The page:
IT research is underfunded, president's board says

IT research is underfunded, president's board says

By Patricia Daukantas

GCN Staff

PORTLAND, Ore.'Members of the President's Information Technology Advisory Committee are gratified by increased federal funding for IT research, even though the increase was less than the panel recommended, the committee's chairman said recently.

For fiscal 2000, Congress appropriated $236 million more for federal systems R&D efforts than the $1.4 billion it OK'd last year. PITAC had recommended an increase of $472 million, said Steven J. Wallach, an adviser at CenterPoint Ventures of Dallas. He spoke at the SC99 High-Performance Networking and Computing conference.

Progress review

In early 1997, President Clinton established PITAC, a 26-member panel of industry and academic researchers, to assess the government's role in high-performance computing and other IT research.

In its February report, PITAC suggested that by fiscal 2004 the government boost IT research spending to $2.7 billion annually. It suggested ramping up increases, beginning with the $472 boost this year and culminating with a $1.37 billion increase in 2004.

Wallach stressed that the committee played a purely advisory role. It recommended total R&D budget levels without specifying how to dole out the money.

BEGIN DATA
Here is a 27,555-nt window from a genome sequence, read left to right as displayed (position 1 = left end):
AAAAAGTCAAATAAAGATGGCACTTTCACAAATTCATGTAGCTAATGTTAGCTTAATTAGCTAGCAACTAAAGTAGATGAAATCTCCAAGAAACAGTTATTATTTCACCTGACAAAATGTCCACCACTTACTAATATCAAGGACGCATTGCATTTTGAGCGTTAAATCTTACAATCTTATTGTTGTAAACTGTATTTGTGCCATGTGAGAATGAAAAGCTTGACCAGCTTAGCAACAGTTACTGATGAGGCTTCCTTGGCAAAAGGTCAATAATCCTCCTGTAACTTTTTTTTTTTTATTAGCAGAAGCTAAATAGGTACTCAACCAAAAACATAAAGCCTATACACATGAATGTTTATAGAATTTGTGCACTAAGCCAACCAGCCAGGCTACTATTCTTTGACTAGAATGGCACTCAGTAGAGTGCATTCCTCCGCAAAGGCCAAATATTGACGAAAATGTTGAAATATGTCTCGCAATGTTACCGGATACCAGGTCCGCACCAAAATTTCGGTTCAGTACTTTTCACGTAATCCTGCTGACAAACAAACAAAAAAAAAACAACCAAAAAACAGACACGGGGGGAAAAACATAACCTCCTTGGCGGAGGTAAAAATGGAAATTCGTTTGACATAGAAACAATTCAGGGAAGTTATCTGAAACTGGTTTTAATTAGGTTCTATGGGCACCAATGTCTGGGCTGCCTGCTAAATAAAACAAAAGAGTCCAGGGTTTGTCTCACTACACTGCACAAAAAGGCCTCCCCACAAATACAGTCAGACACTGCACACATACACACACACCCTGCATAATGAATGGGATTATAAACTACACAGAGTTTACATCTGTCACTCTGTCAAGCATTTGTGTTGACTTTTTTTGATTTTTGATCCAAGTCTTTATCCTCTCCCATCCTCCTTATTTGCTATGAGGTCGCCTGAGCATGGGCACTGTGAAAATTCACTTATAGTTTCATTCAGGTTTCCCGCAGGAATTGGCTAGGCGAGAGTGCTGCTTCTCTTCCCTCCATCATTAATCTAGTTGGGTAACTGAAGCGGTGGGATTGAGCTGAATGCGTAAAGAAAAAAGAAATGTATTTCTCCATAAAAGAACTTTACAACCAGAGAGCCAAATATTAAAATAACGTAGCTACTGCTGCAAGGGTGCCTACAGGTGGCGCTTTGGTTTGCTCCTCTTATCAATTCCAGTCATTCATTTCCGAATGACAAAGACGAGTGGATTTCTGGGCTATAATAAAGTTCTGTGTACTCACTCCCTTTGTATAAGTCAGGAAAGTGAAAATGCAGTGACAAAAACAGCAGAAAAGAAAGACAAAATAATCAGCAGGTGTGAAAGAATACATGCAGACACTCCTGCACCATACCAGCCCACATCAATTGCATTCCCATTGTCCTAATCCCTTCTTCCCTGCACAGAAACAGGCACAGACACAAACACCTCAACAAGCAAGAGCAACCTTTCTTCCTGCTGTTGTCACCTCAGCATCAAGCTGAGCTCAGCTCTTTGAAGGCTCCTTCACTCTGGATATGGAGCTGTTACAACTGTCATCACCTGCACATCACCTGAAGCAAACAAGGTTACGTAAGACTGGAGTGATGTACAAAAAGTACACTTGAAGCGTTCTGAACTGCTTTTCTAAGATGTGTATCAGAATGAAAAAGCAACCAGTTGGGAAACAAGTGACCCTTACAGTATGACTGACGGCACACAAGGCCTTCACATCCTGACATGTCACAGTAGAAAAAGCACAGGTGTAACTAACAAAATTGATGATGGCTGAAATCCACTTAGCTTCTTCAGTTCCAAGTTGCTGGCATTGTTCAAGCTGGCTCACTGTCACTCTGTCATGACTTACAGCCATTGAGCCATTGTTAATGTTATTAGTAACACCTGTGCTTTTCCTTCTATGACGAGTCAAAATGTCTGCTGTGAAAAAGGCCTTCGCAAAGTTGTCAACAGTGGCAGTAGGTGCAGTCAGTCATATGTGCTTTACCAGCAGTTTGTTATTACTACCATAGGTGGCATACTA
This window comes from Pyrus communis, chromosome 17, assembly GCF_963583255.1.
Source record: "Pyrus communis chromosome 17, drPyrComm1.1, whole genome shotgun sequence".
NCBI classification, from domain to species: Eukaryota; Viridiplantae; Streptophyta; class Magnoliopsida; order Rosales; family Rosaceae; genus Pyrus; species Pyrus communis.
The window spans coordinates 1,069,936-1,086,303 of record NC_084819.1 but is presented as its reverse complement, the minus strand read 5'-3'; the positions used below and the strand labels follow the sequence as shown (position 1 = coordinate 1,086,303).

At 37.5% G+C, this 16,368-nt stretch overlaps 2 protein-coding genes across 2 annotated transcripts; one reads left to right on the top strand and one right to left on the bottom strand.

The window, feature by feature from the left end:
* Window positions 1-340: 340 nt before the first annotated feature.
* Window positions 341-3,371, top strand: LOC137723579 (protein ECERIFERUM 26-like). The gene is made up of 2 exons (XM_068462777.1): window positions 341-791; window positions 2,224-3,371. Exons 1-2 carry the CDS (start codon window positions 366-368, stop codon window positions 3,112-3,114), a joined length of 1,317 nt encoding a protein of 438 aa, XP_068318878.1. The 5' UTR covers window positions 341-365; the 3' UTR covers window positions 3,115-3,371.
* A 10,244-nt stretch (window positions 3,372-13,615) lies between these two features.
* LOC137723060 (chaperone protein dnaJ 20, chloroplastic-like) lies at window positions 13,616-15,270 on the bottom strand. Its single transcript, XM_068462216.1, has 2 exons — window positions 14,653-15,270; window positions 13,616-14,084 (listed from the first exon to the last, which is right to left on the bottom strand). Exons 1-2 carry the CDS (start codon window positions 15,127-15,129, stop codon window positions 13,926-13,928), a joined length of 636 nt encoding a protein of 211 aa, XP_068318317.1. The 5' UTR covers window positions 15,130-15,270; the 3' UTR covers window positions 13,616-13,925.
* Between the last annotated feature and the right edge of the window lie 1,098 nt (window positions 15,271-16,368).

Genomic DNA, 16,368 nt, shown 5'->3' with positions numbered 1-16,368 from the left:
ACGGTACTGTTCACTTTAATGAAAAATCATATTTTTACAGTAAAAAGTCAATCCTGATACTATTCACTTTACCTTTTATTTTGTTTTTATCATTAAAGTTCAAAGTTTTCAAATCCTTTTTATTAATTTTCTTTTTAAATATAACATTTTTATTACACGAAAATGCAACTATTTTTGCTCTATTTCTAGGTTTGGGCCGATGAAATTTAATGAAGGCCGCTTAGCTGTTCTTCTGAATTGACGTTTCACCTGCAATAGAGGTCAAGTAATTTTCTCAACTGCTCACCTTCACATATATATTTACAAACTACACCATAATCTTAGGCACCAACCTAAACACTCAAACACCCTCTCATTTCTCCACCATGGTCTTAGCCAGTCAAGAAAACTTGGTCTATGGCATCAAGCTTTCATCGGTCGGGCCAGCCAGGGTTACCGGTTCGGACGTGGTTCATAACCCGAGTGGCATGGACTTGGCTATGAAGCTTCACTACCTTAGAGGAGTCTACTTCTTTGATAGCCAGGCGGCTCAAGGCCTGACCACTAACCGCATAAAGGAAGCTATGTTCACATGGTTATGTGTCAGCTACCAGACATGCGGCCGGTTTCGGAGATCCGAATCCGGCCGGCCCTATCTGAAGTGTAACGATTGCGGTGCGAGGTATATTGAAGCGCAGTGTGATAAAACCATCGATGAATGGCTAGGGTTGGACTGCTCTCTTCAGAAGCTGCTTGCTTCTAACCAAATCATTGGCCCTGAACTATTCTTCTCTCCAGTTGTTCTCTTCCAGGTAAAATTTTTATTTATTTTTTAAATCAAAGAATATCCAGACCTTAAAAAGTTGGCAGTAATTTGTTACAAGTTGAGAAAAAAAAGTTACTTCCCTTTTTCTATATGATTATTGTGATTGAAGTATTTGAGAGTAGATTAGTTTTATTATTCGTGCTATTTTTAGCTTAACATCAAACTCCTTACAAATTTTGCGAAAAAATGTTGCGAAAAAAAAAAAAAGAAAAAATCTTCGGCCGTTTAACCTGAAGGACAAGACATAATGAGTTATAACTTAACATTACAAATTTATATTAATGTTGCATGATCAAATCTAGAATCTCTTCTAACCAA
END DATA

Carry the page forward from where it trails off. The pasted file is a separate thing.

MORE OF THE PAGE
PITAC looked into everything from scaling up the Internet to the socioeconomic impacts of technology and the role of National Science Foundation-funded supercomputer centers. There were no sacred cows, Wallach said.

The committee concluded that the government has underinvested in long-term, fundamental IT research. The IT industry has accounted for more than 30 percent of growth in U.S. gross domestic product over the past five years but receives one out of every 75 federal research dollars, Wallach said. PITAC also urged the government to finance fundamental research into software development and performance improvement for high-end scientific computing.

For fiscal 2000, Congress appropriated $236 million after zeroing out $70 million slated for the Energy Department, Wallach said. NSF, a backer of civilian research, got $126 million, $20 million less than it sought.

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